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When My Chronic Pain Makes It Hard for Others to Talk About Their Pain

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Living with chronic pain is like walking on a tightrope. If your focus and balance shifts even slightly, it can mean a pretty big fall. For most of us who’ve been on the ride for quite some time, it can feel like the net gets smaller and smaller. Finding the strength and nerve to get up and try to do it all over again can take a long time. Sometimes, I must take my eyes off my path for a moment to see how my medical condition has affected the people I love. Then it hit me — they’re on a tightrope too.

My husband has some serious back issues. He’s an active medical professional now, but years ago when we were fresh out of college, he was working with his dad and was injured pretty badly. Being the guy he is, he sucked it up for years before finally getting imaging that would show just how bad his injuries were. Being on his feet for 13 hours a shift, carrying heavy equipment, and bending over hospital beds all day does exactly what you think it would do. When he gets home, I know he must be hurting. He can barely walk, and yet, he doesn’t complain. On the off-hand chance he does say something, it’s usually prefaced by “I know I can’t really talk but…”

It breaks my heart.

I don’t own pain. Sure, living with reflex sympathetic dystrophy/complex regional pain syndrome (RSD/CRPS) is living hell. Yes, I cannot remember a day in recent memory when I haven’t been in horrendous, widespread pain. However, just because I am living in pain doesn’t mean that others don’t also live in pain. Unfortunately, there seems to be plenty of that to go around.

Theodore Roosevelt once said, “Comparison is the thief of joy.” While I’ve used that quote many times in my life to help stay focused on my own tightrope, I can’t help but find a deeper meaning while watching my husband struggle to talk about his pain with me.  In this case, comparison can also be robbing him of his ability to openly discuss how his pain affects him, an openness which has been a big part of my coping mechanisms since receiving my diagnosis in 2007. Sometimes, you just need to say, “this hurts, I’m in a pain, and I need to check out for a moment so I can care for myself.” Think of how much harder that has to be when the person you love is diagnosed with one of the most painful chronic medical conditions out there? I can imagine it may become easy to say, “Well, it’s probably not close to what you’re feeling,” but truth be told — why does it matter? If it hurts you, then it matters.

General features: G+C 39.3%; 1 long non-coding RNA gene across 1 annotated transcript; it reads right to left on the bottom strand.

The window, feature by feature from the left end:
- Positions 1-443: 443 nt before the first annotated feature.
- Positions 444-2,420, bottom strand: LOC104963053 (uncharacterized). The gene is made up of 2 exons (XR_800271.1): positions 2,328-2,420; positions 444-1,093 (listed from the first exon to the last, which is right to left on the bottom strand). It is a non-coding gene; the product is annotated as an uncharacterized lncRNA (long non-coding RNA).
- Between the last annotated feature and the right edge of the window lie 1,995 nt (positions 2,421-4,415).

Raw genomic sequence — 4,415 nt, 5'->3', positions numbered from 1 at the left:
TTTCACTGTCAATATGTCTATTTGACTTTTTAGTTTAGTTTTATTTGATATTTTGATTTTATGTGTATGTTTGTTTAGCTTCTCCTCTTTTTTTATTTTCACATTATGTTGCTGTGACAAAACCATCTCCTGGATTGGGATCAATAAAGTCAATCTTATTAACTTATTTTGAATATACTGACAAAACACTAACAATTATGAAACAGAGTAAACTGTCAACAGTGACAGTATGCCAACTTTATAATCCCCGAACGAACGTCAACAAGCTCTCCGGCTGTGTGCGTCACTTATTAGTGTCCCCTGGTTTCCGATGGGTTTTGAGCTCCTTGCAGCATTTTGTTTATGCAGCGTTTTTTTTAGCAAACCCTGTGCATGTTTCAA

I would be lying to myself, and to you if I said sometimes it’s hard not to roll your eyes at someone who has a minor issue and makes it out to be absolutely life-altering. Still, I certainly can’t judge what types and what levels of pain are “legitimate.” That’s a tightrope too, and I am learning in my own journey to respect that.

So, the next time you’re talking to your friend who lives with chronic pain, do your best to remember President Roosevelt and his thoughts on comparisons. You don’t have to justify your pain or your problems. If they are affecting you in any way, then it’s OK to be open and honest about them – they matter! There’s no reason to feel as if your issues aren’t important enough to discuss with your friends or loved ones because you assume your issue may feel like less in comparison. In fact, people living with chronic pain may even be some of the best folks to discuss your pain with. Many of us have found some effective coping mechanisms, resources or medical professionals who can help. Since many of us have also been pushed aside in various facets of our lives, we can empathize and just listen.

You don’t have to go through your pain alone – and either do we.

Our tightropes may be different lengths, or maybe even different heights, but they’re all difficult. I know I am dedicating a goal this year to make sure I look around a bit more often to help be the net for my husband and for others.

Here’s to more nets and less falls in 2018 and beyond.

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Getty Images photo via kieferpix

Originally published: January 25, 2018
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